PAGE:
P.N. Johnson-Laird, 1 September 1988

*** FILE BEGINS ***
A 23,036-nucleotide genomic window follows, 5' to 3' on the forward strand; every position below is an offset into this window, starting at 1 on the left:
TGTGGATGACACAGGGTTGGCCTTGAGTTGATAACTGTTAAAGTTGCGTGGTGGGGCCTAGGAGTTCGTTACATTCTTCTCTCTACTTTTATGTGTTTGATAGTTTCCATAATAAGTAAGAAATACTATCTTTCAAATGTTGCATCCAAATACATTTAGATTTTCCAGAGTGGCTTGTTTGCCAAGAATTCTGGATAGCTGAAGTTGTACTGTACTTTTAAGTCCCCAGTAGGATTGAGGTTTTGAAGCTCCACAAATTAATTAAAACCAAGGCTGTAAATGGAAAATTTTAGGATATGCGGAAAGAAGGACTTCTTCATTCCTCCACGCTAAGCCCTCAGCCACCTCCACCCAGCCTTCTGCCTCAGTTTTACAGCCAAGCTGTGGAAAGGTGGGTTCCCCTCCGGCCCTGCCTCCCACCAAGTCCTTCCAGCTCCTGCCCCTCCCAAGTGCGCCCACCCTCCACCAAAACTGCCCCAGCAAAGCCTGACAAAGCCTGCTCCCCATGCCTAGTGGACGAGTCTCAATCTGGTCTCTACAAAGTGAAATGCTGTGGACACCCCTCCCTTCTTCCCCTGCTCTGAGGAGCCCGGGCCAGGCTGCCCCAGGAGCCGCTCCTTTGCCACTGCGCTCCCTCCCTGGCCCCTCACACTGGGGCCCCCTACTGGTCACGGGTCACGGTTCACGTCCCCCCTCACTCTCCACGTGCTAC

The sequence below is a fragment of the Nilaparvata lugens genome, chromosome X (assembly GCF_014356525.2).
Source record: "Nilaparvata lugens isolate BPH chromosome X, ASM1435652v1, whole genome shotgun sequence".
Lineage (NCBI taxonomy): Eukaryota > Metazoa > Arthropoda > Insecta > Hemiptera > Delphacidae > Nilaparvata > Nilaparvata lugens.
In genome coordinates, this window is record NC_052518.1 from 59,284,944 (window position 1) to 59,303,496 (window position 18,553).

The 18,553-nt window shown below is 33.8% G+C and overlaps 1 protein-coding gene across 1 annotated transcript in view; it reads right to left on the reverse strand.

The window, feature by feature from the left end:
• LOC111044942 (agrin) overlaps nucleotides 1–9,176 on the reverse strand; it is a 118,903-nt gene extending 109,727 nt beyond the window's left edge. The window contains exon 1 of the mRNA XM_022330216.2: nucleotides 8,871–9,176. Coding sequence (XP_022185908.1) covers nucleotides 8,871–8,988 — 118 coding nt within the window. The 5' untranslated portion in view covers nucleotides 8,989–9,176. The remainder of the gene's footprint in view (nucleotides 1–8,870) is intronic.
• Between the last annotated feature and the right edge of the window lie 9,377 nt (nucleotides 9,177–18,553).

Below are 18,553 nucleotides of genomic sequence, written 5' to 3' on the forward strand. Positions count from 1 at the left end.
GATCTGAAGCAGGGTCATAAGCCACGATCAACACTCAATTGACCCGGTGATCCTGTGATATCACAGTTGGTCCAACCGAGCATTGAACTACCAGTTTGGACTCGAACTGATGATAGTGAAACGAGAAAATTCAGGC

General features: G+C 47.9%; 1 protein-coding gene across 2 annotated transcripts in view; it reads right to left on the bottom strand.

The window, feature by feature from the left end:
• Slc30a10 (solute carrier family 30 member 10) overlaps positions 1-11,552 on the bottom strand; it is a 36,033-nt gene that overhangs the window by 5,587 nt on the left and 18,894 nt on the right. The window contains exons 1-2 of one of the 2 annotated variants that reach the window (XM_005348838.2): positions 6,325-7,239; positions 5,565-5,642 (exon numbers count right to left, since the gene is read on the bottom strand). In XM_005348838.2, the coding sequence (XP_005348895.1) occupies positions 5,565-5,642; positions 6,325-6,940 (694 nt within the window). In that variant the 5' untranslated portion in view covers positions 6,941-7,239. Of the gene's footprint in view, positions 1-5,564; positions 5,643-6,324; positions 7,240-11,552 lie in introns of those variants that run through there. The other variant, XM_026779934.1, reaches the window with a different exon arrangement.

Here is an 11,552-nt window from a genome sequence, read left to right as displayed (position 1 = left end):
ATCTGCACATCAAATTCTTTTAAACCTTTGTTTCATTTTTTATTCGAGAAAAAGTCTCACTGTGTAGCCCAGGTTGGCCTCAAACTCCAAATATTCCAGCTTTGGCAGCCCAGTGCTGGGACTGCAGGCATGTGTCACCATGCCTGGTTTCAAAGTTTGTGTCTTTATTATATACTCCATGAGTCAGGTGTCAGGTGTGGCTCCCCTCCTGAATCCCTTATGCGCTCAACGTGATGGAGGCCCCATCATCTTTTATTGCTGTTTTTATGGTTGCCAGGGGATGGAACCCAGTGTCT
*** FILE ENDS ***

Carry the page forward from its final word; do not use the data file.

When the single-celled organism paramecium bumps into an obstacle, it reverses the power beat of its cilia, backs away, and swims off in a different direction. How natural to suppose that this animalcule forms a representation of the world, determines that it is obstructed, and decides to set another course. When ‘Washoe’, the celebrated chimpanzee who was taught the American Sign Language for the deaf and dumb, saw a duck for the first time, she made the signs for water and bird. How natural to suppose that she knows how to use language creatively. When Mrs Thatcher tells us that making money is no sin, how natural to suppose that she knows what she is talking about. In all of these cases, we treat other living beings much as we treat our next-door neighbours (most of the time): we assume that they are rational agents with beliefs, desires, and mental representations of the world. We adopt what Dan Dennett, the distinguished American philosopher of mind, refers to as the ‘intentional stance’ towards them. His latest collection of papers is a series of ruminations on quite what we are doing.